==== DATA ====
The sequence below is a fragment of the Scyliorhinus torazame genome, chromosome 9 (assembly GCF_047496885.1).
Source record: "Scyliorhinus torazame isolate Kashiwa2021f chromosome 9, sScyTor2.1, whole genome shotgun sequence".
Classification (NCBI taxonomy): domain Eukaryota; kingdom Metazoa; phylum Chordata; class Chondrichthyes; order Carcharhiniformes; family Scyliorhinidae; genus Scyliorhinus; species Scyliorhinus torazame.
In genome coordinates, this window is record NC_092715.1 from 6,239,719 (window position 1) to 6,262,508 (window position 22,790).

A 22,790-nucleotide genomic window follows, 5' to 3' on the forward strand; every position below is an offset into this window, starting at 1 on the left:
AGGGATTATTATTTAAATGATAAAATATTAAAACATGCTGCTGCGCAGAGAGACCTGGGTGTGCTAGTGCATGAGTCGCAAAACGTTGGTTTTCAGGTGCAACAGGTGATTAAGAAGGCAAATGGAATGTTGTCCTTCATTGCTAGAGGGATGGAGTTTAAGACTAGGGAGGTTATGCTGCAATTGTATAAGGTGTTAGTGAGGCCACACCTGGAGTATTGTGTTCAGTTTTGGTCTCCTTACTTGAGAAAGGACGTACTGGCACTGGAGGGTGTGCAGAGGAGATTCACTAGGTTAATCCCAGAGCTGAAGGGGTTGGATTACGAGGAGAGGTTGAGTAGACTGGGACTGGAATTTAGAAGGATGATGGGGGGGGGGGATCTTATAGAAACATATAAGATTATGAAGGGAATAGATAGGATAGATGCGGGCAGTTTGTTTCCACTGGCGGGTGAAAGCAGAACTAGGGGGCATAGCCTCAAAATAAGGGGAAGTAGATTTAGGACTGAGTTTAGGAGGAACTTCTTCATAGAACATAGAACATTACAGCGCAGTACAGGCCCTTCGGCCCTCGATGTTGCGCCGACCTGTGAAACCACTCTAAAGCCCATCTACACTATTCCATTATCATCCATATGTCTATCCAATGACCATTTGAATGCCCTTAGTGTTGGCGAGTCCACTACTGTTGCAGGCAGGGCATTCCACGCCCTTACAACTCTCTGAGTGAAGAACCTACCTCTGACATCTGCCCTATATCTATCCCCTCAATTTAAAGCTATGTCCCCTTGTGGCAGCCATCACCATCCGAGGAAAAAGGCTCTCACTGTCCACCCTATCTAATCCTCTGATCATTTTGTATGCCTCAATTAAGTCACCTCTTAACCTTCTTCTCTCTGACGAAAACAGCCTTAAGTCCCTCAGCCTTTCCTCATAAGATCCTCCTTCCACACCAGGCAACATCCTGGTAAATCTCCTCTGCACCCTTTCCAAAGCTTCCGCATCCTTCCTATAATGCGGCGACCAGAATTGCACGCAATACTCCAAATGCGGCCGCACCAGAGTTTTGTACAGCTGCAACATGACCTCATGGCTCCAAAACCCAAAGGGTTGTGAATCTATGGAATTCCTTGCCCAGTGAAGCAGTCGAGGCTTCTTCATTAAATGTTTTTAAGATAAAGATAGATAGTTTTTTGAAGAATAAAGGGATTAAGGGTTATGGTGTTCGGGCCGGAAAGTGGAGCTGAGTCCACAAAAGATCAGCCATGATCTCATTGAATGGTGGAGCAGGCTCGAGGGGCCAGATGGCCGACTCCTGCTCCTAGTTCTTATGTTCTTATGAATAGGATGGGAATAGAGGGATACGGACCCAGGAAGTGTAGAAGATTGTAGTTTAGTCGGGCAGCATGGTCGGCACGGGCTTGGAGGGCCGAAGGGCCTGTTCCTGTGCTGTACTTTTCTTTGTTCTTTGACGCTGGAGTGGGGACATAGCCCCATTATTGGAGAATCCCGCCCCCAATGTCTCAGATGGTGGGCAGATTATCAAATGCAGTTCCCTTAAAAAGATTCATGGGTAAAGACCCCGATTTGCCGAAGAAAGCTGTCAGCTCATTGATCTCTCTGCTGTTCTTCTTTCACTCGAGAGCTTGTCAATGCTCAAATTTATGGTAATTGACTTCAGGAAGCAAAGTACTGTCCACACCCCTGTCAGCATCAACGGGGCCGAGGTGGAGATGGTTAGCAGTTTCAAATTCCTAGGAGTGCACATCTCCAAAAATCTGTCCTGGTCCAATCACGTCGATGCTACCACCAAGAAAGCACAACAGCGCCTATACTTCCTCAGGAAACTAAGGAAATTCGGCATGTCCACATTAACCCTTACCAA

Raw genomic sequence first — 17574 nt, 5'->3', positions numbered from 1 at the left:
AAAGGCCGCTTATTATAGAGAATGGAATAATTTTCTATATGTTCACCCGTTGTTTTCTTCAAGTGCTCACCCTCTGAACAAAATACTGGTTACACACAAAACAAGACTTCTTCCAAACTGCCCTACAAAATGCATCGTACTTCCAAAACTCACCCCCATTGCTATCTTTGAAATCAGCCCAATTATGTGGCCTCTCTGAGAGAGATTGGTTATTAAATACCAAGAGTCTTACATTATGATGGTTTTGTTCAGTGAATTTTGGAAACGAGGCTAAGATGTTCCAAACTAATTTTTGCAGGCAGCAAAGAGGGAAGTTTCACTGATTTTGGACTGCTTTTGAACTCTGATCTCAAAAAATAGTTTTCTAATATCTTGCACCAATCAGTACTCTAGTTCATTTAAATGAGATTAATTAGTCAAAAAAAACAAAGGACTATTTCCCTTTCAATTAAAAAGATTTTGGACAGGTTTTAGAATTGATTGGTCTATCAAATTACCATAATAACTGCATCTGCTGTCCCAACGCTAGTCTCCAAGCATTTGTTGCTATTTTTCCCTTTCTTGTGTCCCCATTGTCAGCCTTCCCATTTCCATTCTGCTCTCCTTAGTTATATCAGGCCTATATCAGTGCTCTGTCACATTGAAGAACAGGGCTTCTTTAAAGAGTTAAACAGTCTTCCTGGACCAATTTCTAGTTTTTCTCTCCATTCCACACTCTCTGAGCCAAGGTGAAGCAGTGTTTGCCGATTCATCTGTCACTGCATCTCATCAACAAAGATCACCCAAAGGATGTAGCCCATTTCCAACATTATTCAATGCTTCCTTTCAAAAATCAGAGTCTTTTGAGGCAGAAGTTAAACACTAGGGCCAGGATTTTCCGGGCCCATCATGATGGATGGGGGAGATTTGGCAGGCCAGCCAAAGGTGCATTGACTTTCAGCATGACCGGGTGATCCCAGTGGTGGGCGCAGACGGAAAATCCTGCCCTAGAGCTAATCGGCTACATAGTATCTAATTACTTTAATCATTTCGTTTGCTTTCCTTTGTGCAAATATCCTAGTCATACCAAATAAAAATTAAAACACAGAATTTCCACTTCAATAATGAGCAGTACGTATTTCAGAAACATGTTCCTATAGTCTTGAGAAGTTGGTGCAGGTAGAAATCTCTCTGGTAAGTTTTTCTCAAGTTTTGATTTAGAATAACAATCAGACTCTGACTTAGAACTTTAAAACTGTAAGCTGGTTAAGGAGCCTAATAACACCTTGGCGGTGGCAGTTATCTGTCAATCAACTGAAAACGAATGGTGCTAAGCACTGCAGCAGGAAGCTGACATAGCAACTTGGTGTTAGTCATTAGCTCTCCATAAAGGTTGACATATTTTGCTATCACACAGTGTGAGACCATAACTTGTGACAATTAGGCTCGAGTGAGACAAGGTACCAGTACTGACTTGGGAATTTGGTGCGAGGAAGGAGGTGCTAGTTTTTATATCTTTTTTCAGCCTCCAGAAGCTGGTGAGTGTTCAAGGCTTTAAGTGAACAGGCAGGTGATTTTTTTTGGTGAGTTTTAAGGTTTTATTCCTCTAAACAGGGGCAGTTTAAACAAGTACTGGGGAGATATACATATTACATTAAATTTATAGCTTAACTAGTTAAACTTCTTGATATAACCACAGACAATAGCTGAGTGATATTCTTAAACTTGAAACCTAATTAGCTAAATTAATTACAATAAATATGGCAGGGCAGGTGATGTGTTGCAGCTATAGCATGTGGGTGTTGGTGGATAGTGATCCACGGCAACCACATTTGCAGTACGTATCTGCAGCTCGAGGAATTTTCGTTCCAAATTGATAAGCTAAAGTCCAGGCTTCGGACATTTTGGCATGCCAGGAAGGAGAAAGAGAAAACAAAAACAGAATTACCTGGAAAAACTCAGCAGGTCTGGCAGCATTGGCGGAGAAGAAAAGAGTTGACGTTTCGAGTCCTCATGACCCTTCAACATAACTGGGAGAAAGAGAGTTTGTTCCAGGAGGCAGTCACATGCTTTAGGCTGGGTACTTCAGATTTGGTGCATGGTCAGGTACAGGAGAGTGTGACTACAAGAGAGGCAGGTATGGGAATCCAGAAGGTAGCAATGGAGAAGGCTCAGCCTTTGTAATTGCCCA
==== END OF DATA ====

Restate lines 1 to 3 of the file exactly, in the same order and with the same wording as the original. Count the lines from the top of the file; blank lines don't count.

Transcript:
The sequence below is a fragment of the Scyliorhinus torazame genome, chromosome 9 (assembly GCF_047496885.1).
Source record: "Scyliorhinus torazame isolate Kashiwa2021f chromosome 9, sScyTor2.1, whole genome shotgun sequence".
Classification (NCBI taxonomy): domain Eukaryota; kingdom Metazoa; phylum Chordata; class Chondrichthyes; order Carcharhiniformes; family Scyliorhinidae; genus Scyliorhinus; species Scyliorhinus torazame.